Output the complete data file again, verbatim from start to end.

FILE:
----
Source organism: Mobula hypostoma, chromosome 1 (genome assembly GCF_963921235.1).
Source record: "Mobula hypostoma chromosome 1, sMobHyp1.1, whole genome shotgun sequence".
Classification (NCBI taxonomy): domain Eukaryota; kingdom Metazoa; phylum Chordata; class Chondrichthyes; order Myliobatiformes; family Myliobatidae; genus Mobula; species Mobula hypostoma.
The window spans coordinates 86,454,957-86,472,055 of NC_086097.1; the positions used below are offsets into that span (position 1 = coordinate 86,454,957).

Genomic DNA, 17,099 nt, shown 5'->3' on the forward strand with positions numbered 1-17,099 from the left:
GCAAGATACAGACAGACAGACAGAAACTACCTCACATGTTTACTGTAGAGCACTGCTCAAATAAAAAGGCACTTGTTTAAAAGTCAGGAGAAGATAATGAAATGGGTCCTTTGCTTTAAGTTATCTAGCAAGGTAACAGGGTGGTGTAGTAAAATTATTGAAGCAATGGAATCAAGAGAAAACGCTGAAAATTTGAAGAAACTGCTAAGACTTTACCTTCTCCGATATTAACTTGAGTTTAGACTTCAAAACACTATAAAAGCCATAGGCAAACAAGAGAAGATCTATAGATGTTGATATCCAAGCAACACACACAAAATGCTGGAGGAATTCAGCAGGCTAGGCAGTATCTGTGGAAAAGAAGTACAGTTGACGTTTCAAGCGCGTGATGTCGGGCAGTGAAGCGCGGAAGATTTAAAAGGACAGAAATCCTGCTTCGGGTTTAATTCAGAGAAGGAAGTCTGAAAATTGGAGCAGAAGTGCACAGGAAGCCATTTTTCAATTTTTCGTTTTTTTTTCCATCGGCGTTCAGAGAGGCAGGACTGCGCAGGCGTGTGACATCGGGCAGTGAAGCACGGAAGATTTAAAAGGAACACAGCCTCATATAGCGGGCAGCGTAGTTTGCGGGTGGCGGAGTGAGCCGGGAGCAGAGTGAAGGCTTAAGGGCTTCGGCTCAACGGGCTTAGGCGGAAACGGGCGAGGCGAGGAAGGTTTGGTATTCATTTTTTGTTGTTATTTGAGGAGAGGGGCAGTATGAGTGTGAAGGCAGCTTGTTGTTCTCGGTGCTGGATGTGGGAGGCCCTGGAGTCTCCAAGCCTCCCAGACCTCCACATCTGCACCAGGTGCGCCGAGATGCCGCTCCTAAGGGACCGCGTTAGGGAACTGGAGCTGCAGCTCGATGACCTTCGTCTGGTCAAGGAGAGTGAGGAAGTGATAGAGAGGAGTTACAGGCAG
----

Source organism: Mobula hypostoma, chromosome 1 (genome assembly GCF_963921235.1).
Source record: "Mobula hypostoma chromosome 1, sMobHyp1.1, whole genome shotgun sequence".
Classification (NCBI taxonomy): domain Eukaryota; kingdom Metazoa; phylum Chordata; class Chondrichthyes; order Myliobatiformes; family Myliobatidae; genus Mobula; species Mobula hypostoma.
The window spans coordinates 86,454,957-86,472,055 of NC_086097.1; the positions used below are offsets into that span (position 1 = coordinate 86,454,957).

Genomic DNA, 17,099 nt, shown 5'->3' on the forward strand with positions numbered 1-17,099 from the left:
GCAAGATACAGACAGACAGACAGAAACTACCTCACATGTTTACTGTAGAGCACTGCTCAAATAAAAAGGCACTTGTTTAAAAGTCAGGAGAAGATAATGAAATGGGTCCTTTGCTTTAAGTTATCTAGCAAGGTAACAGGGTGGTGTAGTAAAATTATTGAAGCAATGGAATCAAGAGAAAACGCTGAAAATTTGAAGAAACTGCTAAGACTTTACCTTCTCCGATATTAACTTGAGTTTAGACTTCAAAACACTATAAAAGCCATAGGCAAACAAGAGAAGATCTATAGATGTTGATATCCAAGCAACACACACAAAATGCTGGAGGAATTCAGCAGGCTAGGCAGTATCTGTGGAAAAGAAGTACAGTTGACGTTTCAAGCGCGTGATGTCGGGCAGTGAAGCGCGGAAGATTTAAAAGGACAGAAATCCTGCTTCGGGTTTAATTCAGAGAAGGAAGTCTGAAAATTGGAGCAGAAGTGCACAGGAAGCCATTTTTCAATTTTTCGTTTTTTTTTCCATCGGCGTTCAGAGAGGCAGGACTGCGCAGGCGTGTGACATCGGGCAGTGAAGCACGGAAGATTTAAAAGGAACACAGCCTCATATAGCGGGCAGCGTAGTTTGCGGGTGGCGGAGTGAGCCGGGAGCAGAGTGAAGGCTTAAGGGCTTCGGCTCAACGGGCTTAGGCGGAAACGGGCGAGGCGAGGAAGGTTTGGTATTCATTTTTTGTTGTTATTTGAGGAGAGGGGCAGTATGAGTGTGAAGGCAGCTTGTTGTTCTCGGTGCTGGATGTGGGAGGCCCTGGAGTCTCCAAGCCTCCCAGACCTCCACATCTGCACCAGGTGCGCCGAGATGCCGCTCCTAAGGGACCGCGTTAGGGAACTGGAGCTGCAGCTCGATGACCTTCGTCTGGTCAAGGAGAGTGAGGAAGTGATAGAGAGGAGTTACAGGCAG